WITH RANK COMES PRIVILEGE. NO ONE KNOWS that better than Laurence Fink, the voluble chairman and CEO of BlackRock, the world’s largest asset management firm. In September, while one of his lieutenants, Richard Prager, was meeting with a reporter, Fink hovered near the door of Prager’s office for a few moments before stepping in and asking what they were talking about. Prager, BlackRock’s global head of trading, told his boss that he’d been explaining what the firm is doing to make sure it continues to thrive in markets that are undergoing some of the biggest changes in a generation in the wake of new regulations and the seemingly never-ending financial crisis.

That was all the opening the 59-year-old BlackRock CEO needed. Fink, whose love of power and showmanship is tempered by a child’s wide-eyed curiosity and energy, raced on about the forces shaping BlackRock’s plans. It was a long list: an inexorable macro trend toward less dollar–based trading, French banks stoking counterparty fears, investors pushing up costs by demanding more “granularity” on securities, and the need to create the right asset management culture to manage all of this. After his five-minute soliloquy, the indefatigable Fink left as swiftly as he had entered the room.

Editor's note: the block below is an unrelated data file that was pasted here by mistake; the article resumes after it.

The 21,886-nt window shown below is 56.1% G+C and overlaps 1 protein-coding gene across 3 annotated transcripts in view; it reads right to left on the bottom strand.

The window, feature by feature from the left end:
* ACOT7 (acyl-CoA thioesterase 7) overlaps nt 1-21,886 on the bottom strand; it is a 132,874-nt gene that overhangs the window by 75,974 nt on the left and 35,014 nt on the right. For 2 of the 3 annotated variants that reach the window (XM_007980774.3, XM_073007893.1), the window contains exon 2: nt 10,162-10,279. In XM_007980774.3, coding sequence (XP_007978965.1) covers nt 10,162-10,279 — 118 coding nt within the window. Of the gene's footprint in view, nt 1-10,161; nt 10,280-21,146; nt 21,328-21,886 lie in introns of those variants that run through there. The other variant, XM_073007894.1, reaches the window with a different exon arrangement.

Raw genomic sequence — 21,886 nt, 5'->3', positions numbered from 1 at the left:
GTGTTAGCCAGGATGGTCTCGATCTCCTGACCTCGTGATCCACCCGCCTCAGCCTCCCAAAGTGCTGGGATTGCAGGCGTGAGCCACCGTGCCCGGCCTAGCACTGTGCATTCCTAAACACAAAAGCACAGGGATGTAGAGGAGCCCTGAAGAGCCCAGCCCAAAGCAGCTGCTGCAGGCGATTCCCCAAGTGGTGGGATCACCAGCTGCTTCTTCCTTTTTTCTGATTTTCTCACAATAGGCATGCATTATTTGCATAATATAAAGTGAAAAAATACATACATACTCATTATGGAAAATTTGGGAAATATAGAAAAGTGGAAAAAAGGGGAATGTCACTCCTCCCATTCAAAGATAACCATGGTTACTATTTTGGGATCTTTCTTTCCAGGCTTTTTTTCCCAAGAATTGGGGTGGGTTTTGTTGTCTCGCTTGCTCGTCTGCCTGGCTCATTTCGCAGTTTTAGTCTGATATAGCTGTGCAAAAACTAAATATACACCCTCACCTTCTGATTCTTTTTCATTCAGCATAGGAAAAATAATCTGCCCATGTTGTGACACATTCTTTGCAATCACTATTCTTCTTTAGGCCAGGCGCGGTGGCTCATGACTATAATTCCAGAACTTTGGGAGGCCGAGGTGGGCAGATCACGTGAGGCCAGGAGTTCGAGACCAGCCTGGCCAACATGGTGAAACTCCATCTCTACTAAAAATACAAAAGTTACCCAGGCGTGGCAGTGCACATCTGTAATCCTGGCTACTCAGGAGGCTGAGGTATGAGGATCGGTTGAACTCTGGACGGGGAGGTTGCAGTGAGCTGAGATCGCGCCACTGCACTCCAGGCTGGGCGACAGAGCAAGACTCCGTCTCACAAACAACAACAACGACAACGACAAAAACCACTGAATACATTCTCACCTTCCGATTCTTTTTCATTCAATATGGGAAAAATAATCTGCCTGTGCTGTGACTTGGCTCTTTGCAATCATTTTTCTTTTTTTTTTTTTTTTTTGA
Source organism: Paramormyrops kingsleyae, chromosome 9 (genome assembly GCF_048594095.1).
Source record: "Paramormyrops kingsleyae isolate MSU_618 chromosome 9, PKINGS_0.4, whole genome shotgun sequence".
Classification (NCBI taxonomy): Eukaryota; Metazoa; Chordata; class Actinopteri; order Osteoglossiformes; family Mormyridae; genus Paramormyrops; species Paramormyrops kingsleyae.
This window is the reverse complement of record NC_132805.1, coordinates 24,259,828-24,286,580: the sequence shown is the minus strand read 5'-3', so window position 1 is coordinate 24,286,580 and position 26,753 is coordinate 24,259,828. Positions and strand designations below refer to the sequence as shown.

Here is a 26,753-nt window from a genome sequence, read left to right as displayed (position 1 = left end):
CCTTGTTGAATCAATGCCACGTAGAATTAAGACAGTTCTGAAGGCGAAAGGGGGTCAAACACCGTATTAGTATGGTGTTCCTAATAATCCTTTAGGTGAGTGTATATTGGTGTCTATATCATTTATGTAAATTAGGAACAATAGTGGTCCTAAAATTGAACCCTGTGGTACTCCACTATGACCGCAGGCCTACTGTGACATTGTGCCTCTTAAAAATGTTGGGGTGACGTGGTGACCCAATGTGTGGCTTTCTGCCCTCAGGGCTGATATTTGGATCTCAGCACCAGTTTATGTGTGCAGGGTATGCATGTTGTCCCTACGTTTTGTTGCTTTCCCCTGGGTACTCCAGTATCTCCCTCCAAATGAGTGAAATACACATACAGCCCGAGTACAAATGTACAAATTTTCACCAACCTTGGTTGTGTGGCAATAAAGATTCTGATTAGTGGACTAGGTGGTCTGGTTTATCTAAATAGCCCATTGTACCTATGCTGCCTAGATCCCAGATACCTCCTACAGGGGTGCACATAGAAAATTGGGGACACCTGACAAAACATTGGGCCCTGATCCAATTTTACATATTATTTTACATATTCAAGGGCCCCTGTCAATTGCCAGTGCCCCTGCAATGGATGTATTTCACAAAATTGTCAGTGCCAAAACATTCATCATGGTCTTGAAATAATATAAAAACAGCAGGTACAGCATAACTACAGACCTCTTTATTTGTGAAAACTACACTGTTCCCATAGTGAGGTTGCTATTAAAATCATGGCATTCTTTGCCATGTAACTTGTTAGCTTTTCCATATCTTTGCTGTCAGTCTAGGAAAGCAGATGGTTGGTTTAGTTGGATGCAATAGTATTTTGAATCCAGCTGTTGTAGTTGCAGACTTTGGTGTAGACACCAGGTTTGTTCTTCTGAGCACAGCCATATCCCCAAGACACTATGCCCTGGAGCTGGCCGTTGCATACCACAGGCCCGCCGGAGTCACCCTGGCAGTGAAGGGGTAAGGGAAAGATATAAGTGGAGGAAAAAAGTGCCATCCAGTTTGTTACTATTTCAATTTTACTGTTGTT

Fink, who has an outsize grasp on the details of his $9 billion-plus-in-revenue business, has reason to be worried. BlackRock is one of the largest managers of fixed-income securities and relies on unfettered access to them and to efficient capital markets to manage its growing portfolios for retail and institutional clients. A lack of sufficient liquidity — financial jargon that refers to the ease with which a trade can occur at a given price — has defined the debt markets off and on since 2007. In the years since the 2008–’09 crisis, as investment banks have moved to deleverage and governments around the world have imposed restrictions on banks as a result of the Basel III accord and the Dodd-Frank Wall Street Reform and Consumer Protection Act, there has simply been less liquidity sloshing around in the system. That means firms like BlackRock can’t buy and sell the securities they need as easily and investors aren’t getting the prices they want. Liquidity is likely to continue to be under pressure as governments debate regulations, the economic environment remains shaky and banks reduce trading risk.

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